Little is known of Thomas Baston, a printmaker specializing in naval scenes. It appears he was born in the early 1670s, fought the French at sea and perhaps the Irish on land, lived and worked in London, had prints commissioned by William and Mary, and spent the best part of the 1710s in the Kings Bench prison for debt.
It was whilst in prison that he wrote Thoughts on Trade And a Publick Spirit, a wide-ranging attack on corruption, malpractice and fraud, in state, economy and law alike. Against such tyranny, not only does he plead the case of those on the receiving end, the poor debtors and ill-used sailors, but counterposes the example of the Southwark Mint, in a glowing, almost utopian, description of it as a ‘little Republick.’ There, the Minters are honest, honorable and hard-working, regular in government, needing few law books. Justified by both scripture and ‘ancient liberty’, ‘they live very lovingly together.’ An idealistic description without a doubt, but also a radical, political vision of how the whole country could be: ‘the best Way to set this Place on the same level with the rest of the Kingdom is to bring the rest of the Nation on a nearer level with them.’
There is much more to discover about both the man and his book. I’m not even certain he had any first-hand experience of Southwark Mint. Most of the information I’ve found on Baston comes from Charles Harrison Wallace’s site, who notes the suggestive co-incidence of publication and reprinting with crisis: the South Sea Bubble in 1716, the Navy’s Porto Bello disaster of 1728 and the Customs and Excise Bill of 1732. But pending further research, I present his remarkable portrait of a sanctuary.
Of the Mint
from Thomas Baston, Thoughts on Trade and a Publick Spirit, 1716, pp.111-113.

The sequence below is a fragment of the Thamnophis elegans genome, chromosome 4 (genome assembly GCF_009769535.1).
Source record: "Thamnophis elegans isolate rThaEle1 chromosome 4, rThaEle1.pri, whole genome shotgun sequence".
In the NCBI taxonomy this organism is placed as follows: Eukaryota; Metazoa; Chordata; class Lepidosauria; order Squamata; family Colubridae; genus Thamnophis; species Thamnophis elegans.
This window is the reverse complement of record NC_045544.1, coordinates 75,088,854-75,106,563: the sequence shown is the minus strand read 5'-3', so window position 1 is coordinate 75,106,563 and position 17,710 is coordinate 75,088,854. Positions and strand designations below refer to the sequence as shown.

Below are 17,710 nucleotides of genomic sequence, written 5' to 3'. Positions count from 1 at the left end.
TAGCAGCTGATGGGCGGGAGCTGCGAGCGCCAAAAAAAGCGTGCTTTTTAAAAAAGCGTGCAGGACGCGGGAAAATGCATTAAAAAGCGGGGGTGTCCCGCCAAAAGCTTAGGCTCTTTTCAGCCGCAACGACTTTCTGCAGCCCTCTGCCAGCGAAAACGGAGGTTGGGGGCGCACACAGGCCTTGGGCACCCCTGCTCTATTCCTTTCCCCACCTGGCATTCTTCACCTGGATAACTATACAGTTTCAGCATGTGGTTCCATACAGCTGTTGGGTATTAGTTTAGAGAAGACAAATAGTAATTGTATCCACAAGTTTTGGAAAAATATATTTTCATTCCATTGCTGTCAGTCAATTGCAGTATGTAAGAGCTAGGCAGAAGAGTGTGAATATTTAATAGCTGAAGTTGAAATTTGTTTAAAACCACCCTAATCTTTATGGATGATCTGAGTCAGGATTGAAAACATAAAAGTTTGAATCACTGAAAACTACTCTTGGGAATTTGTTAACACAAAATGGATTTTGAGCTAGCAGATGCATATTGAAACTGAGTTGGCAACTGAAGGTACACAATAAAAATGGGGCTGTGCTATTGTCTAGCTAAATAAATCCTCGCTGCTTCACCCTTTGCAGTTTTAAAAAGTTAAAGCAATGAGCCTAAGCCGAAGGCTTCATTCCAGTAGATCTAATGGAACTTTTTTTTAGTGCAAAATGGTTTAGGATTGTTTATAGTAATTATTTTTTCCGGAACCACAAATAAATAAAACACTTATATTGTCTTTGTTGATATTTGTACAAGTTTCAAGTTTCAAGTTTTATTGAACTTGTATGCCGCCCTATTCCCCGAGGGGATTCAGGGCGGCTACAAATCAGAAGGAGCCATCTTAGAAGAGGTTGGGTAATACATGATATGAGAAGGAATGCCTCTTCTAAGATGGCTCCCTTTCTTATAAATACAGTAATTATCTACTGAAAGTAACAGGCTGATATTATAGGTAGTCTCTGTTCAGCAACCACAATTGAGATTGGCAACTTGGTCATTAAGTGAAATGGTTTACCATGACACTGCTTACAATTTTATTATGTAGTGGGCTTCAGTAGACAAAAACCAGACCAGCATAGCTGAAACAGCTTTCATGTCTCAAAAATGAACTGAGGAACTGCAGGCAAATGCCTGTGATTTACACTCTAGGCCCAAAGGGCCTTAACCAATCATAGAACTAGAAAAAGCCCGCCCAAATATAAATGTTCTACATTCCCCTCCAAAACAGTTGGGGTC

There is a Place on the other Side of the Water, in St. George‘s Parish, call’d the Mint, where a great Number of unfortunate Persons have agreed together to recover a little of ancient Liberty, and rather to loose their Lives than be carry’d to Prison for Debt, tho’ they do not in the least resist the Execution of the law in any other particular; for this little Republick (in this respect) has a very regular Government, executed by their Senators, which they call Clubs, in which some Days every Week they meet together, and examine all Enormities, for they give shelter, or Protection unto none, except purely to the Unfortunate in the case of Debt. They protect no Man who has it in his power to make Satisfaction; no Man who flyes from his Bail; no Cheat of any Sort: In short, they are a tolerable good Sort of People, as Times go, and every whit as honest as their Neighbours, notwithstanding they are call’d by a great many bad Names; yet I am of Opinion they are at worst, very diminutive Rogues in Comparison of those out of the Place; however, their Creditors, and the Bailiffs in general, are mighty Angry with them, because they will not quietly go to Goal, and there be starv’d; tho’ abundance of them, being at liberty to Work, having Time, with their Industry, have paid their Creditors their whole Debt; and others part, according as they can agree, which cou’d never have been done if their Creditors had had their Wills to throw them into Prison. God allow’d several Sanctuaries, or Cities of Refuge; and seeing the Law of our Land allows of none, these Gentlemen allow themselves one. When they catch a Baily (who is an Enemy to their Constitution) they treat him according to the Custom of the Place, which like most of our Courts, is as binding as a Law. ‘Tis true, they make use of very few Law-Books, for which Reason they live very lovingly together, consulting one anothers Good, and Safety, and account their little Cottages happier Dwellings, than Palaces out of the Place, where Bailiffs and their Dogs are continually waiting at their Doors with Writs and Executions. They give Credit to one another, as well in this Place as in any other, according to their Abilities, only upon Honour, and honestly pay when they have it, and better than those out of it, notwithstanding the infallible Security of a Prison, as some foolishly and ridiculously account it. It has been talk’d a long time of putting down this Place, but I believe it will not be easily done without a great deal of Mischief; but the best Way to set this Place on the same level with the rest of the Kingdom is to bring the rest of the Nation on a nearer level with them; that is, to let all the other good People of England have the same Protection for their Persons by Law from a Prison for Debt, as they have by Force.